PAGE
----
by Kari Mullen-McLaughlin
It may be a tale far better told by another:
this feeling crawling up his spine,
causing him to cringe and bare his teeth;
when he hears this word from me
And his visceral desire to flee...
You may not know shit from Shinola
or Macassar from an anti-macassar;
but soon you will see...
Owing to Mr. Mercer for the
Stringy spooled spirals,
under the lamp
Consideration to Mr. Rowland for the
Interwoven itchy inches,
Clinging on the chair arms and back
For the sake of idle ladies are the
Light lacy lengths,
Skimming the mantle.
Moisten (starch?) –iron and proceed to:
Place on every surface. Rags.
Trim every fabric. Weeds.
Hang from windows and dress the walls. Webs.
Eat on it. Lattice.
Sit with it. Skeins.
Wear it. Nets.
Live with it. Filigree.
Die with it. Mesh.
Oi, say I
casting poils before swine,
goils with swoils of coils
aren’t so oily that they must make a d’oiley.
Torn tatted treasures, yellowed with age;
Crotchety crocheted coverlets, pooling the floor;
Long lacey largesse, lining the dresser;
Perforated piece-worked patterns, floating o’er a china plate.
And she who lies stupified at length on the sofa-her brain on a boil
drawn into the vortex
she is spun into the d’oiley.
Is something moving in there?
What is it saying?
“They’re coming to get you, Baa-brah.”
This poem is dedicated to 5 men without whom it would not have been possible:
My husband John McLaughlin - this is his phobia ;)
Nobleman Robert D’oyley (before 1051?-1091)
Father of textile chemistry-John Mercer (1791-1866)
Celebrated London barber-Alexander Rowland (1747-1823)
Businessman/inventor George Melancthon Wetmore (1858 – 1923)
A new process for treating cotton fibers called Mercerisation was devised in 1844 by John Mercer. The treatment shrank the fabric and increased its tensile strength and affinity for dyes. Mercerisation is one of the oldest methods of treating cellulose textile fibres. It has been applied mostly to cotton textiles. The treatment involves soaking the fibres in a dilute solution of sodium hydroxide (NaOH).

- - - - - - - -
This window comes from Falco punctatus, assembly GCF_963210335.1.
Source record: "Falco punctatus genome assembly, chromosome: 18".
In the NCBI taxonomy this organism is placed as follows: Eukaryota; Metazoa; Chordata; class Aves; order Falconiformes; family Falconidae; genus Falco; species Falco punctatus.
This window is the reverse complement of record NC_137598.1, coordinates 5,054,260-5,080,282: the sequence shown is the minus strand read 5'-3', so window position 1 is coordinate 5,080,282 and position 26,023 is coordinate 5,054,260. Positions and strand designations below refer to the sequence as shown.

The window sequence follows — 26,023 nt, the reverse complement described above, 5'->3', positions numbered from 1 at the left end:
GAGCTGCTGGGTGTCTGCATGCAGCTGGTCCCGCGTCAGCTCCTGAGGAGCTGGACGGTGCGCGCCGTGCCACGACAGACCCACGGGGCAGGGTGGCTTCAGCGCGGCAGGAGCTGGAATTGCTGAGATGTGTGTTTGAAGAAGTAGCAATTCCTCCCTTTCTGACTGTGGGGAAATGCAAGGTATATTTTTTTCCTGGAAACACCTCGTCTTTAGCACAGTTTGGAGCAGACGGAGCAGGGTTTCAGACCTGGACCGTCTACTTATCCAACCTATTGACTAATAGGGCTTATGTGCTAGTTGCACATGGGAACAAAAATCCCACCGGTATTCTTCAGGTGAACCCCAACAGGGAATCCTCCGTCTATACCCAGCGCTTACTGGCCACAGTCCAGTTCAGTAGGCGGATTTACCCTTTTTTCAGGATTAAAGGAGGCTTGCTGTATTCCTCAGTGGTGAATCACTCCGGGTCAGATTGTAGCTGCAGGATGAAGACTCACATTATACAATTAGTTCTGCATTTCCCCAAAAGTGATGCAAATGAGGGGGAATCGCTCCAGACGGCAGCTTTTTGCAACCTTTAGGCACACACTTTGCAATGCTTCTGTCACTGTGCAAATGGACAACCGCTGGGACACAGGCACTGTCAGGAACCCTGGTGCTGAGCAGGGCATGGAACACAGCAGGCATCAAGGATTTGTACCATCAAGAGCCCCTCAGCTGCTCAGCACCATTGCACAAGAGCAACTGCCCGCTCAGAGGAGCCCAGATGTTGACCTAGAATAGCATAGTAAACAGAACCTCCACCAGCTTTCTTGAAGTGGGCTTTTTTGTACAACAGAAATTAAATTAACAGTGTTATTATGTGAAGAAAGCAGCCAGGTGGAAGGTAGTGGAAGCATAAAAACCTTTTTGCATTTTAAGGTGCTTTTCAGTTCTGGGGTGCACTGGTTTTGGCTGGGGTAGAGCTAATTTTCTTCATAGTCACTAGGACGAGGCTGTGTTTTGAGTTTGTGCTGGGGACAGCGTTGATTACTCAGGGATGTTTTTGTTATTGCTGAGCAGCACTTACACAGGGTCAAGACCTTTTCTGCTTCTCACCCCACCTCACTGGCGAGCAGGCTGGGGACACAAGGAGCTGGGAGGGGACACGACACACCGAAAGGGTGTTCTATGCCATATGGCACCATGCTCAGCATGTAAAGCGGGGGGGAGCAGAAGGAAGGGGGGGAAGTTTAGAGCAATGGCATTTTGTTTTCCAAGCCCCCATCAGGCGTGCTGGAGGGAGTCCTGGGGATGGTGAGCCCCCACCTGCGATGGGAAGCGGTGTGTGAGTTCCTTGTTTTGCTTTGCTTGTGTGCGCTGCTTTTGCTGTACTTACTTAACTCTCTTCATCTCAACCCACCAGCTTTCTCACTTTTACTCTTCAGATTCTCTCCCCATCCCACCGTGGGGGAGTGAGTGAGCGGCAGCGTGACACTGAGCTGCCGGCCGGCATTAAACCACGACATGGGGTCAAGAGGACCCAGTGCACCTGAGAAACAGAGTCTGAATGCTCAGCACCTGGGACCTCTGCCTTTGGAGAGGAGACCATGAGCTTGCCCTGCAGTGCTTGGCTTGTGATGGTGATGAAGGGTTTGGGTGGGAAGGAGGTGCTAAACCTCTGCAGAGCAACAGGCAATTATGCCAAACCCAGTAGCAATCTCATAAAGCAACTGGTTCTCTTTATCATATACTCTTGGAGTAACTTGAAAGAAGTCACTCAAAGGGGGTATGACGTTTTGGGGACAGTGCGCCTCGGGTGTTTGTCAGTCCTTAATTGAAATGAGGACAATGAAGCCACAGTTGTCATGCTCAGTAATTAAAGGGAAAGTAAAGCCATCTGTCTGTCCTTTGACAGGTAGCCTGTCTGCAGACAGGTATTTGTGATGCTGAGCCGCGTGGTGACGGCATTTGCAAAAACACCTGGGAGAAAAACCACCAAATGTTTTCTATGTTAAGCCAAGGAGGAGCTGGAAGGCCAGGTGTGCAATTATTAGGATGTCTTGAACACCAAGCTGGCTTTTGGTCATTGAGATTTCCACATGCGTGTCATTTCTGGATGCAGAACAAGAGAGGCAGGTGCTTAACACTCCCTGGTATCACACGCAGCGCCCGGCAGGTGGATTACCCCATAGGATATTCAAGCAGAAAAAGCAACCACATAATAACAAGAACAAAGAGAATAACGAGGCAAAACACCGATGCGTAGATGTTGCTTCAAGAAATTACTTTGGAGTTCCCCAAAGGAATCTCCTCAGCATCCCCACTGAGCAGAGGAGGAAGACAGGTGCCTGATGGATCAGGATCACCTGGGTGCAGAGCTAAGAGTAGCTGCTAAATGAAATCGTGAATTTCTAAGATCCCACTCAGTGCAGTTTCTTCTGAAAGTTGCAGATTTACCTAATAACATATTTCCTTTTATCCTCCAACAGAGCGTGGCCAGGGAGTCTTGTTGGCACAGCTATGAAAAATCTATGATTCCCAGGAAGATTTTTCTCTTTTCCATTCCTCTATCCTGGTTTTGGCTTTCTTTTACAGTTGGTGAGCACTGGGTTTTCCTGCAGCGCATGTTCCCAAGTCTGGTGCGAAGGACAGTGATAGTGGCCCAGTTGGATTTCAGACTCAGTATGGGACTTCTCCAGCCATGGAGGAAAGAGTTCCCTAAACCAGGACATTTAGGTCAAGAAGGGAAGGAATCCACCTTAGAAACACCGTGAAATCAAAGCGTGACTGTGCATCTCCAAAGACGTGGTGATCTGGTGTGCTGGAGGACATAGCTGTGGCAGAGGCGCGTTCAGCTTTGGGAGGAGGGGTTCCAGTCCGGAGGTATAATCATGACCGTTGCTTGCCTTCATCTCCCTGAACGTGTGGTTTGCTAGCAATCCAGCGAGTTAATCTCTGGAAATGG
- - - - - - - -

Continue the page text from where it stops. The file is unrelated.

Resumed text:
Improves the fibre surface adhesive characteristics by removing natural and artificial impurities, thereby producing a rough surface topography.
Changes the cellulose crystalline form in a complex solid-state mechanism, increasing the amount of amorphous cellulose at the expense of crystalline cellulose
Leads to fibre fibrillation, that is, breaking down the com posite fibre bundle into smaller fibres, increasing the effective surface area available for contact with the wet matrix.
The improvement of cotton fiber and thus thread, led to a cottage industry of women young and old, tatting up many MANY fine doilies. Alexander Rowland (1747–1823) was a celebrated London barber. It was then not uncommon for barbers to make their own hair preparations, and around 1793 Rowland began offering Rowland's Macassar Oil. Within two decades it had become hugely popular, and was used extensively by men throughout the 1800s and early 1900s as a hair conditioner to groom and style the hair. It was aggressively advertised with extravagant claims of its effectiveness, becoming one of the first nationally advertised products.